#140 – The Science of Conditioning: Energy Systems Explained with Santana and Christy Alexon, PhD

14 Jan #140 – The Science of Conditioning: Energy Systems Explained with Santana and Christy Alexon, PhD

We all know that some level of fitness, or aerobic conditioning, is necessary for life. Whether it’s for sport, physical activities (like hiking, biking, or throwing the frisbee), or simply to minimize the risk of cardiac and metabolic disease, conditioning must play a role in our training program.

 

Of course, as discussed in previous episodes barbell training satisfies the criteria for “conditioning,” being a form of short, intense exercise similar to the high intensity interval training (HIIT) employed in circuit training, Crossfit, and the like. But why? Robert Santana and fellow Registered Dietician and PhD Christy Alexon join us today to explain.

 

The body utilizes ATP, adenosine triphosphate, to do stuff like stand up, walk around, climb a tree, pick up a box, etc. ATP is readily available in our muscle cells but in small amounts — enough for 10-15 seconds of strenuous activity, but no more. Obviously many physical tasks involve strenuous activity lasting much longer than 15 seconds, so why don’t we keel over once the initial ATP is used up? The answer lies in bioenergetics, that is, the network of energy systems the body uses to deliver ATP to the muscle cells.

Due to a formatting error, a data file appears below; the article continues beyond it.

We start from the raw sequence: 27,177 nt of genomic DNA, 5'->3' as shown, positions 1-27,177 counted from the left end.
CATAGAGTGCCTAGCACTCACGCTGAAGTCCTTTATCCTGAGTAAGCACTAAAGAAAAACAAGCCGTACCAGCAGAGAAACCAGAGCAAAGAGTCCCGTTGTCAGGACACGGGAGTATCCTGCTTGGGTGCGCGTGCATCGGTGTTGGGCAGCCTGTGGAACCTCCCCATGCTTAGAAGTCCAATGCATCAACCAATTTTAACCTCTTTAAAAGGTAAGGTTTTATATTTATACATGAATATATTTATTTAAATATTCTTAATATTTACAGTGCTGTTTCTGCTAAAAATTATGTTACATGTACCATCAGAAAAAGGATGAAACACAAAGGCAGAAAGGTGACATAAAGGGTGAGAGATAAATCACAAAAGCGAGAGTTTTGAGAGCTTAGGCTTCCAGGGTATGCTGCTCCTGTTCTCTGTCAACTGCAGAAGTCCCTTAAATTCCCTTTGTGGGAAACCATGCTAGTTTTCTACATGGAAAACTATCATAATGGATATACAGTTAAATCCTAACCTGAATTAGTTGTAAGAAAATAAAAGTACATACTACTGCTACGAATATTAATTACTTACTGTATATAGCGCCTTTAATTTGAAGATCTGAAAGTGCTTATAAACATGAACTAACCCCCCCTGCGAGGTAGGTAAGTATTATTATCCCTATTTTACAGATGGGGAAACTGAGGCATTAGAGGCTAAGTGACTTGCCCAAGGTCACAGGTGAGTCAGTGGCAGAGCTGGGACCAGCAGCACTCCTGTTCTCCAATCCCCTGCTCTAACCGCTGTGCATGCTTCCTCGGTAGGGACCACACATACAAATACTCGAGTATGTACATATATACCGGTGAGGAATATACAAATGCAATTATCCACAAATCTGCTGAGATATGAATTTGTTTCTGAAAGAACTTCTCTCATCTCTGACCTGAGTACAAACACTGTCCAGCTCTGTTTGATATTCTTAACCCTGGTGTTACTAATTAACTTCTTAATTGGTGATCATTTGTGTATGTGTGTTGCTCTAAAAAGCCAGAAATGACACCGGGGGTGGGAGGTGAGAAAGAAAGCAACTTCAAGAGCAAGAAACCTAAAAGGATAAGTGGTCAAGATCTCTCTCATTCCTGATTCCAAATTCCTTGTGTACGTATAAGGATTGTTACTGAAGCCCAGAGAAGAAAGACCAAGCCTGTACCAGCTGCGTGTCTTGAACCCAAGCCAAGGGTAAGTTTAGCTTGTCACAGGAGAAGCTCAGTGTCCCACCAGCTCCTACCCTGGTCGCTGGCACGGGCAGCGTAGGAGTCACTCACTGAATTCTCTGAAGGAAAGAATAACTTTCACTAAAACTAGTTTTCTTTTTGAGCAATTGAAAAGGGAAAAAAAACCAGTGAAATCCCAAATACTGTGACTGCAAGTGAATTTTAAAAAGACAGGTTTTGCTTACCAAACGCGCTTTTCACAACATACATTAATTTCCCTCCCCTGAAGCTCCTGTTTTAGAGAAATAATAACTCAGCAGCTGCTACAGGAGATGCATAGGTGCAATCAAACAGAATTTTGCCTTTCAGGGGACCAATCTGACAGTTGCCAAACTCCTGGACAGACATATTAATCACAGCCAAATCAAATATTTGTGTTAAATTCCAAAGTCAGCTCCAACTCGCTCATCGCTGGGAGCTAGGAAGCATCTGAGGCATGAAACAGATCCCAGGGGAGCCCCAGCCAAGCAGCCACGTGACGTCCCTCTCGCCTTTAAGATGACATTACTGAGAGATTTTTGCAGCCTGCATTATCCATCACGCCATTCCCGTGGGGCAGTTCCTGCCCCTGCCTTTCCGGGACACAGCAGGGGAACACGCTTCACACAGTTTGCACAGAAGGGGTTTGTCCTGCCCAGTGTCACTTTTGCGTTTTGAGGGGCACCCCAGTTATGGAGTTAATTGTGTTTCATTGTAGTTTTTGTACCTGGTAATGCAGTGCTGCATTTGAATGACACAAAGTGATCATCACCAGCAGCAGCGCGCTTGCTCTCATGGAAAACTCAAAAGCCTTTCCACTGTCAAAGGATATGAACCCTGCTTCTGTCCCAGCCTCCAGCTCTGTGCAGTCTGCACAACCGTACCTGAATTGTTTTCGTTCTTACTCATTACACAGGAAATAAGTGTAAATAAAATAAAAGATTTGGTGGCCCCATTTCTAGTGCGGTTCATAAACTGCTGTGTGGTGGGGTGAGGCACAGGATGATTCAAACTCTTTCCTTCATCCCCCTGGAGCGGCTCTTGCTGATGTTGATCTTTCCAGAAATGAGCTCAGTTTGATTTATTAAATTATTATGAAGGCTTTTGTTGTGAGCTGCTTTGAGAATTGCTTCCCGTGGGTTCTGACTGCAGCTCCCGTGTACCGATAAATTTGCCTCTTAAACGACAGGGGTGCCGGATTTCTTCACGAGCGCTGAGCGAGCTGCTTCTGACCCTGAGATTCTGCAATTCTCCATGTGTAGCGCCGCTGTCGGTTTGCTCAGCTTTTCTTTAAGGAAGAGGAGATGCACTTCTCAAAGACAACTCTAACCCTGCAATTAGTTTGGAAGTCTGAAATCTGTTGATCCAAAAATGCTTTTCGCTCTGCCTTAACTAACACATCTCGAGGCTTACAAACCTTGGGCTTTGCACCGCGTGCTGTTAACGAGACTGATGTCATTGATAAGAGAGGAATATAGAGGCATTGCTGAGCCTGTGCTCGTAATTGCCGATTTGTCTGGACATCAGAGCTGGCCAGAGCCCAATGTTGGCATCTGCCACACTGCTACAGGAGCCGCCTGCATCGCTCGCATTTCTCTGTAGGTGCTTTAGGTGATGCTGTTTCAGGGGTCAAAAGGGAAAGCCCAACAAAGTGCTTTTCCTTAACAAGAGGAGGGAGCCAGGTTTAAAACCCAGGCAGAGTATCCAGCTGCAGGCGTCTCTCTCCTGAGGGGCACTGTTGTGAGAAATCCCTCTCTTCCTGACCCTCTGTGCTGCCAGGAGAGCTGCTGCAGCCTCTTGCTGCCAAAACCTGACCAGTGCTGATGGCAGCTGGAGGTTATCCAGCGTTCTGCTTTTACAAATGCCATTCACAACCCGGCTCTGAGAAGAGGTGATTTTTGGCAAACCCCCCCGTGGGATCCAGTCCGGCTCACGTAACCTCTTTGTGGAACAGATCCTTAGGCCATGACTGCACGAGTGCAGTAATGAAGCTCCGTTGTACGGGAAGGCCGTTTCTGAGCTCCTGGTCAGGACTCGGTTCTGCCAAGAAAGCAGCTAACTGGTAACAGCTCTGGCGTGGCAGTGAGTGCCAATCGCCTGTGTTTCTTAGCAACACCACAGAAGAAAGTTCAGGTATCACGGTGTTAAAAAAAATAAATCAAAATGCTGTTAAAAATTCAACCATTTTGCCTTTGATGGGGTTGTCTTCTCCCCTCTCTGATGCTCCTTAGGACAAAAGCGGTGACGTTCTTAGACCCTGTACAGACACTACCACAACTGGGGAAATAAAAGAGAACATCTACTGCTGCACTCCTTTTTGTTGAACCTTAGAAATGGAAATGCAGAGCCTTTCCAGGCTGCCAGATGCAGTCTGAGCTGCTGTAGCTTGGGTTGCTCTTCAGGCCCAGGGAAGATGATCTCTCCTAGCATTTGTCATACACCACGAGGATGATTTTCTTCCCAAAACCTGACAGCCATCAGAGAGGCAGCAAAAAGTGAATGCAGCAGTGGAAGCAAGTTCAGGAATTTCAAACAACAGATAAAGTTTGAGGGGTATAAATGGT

There are three major types of energy systems:

  1. “Anaerobic” or phosphocreatine — ATP stored directly in the muscle cells; high energy output, very short duration
  2. Anaerobic glycolysis — the breakdown of glycogen (a blob of glucose molecules, or carbohydrate, stored in the muscles and liver) into ATP; medium energy output, medium duration
  3. Aerobic (oxidative) glycolysis — the use of oxygen as fuel to breakdown carbohydrate and fat into ATP; low energy output, long duration

These systems do not work independently, but rather concurrently; as you lift a heavy set of five, the phosphagen system dominates, but glucose is being broken down and the aerobic glycolytic cycle is upregulated in anticipation of more activity. Therefore, weight training provides a conditioning effect because it trains the aerobic energy systems, albeit indirectly. After all, that is what conditioning is: the capacity for sustained aerobic activity, typically measured by VO2 max in the lab.

 

Many novices wonder whether they should be doing “conditioning work” in addition to the main barbell lifts. The answer, for a novice, is no (though exceptions may apply to morbidly obese trainees who require additional calorie burn for emergency weight loss). The barbell training alone constitutes enough conditioning work to satisfy general health needs, and any additional work would simply interfere with recovery… and as Barbell Logic has made the case repeatedly, getting stronger will make a bigger impact on performance and health than any other fitness attribute at this point. For intermediates and beyond, the answer varies. For general health, i.e. minimizing the risk of heart disease and metabolic disorders like diabetes, strength training combined with regular physical activity (walking, hiking, biking) is sufficient. Sports with an endurance component will require more conditioning, which may interfere with the acquisition of strength. It’s rare to see a marathoner with a big squat.

 

Christy has a PhD in Nutrition and Wellness and currently works as both a Registered Dietician for Rennaisance Periodization and as a Clinical Associate Professor of Nutrition at the Arizona State College of Health Solutions where she teaches macronutrient metabolism.

 

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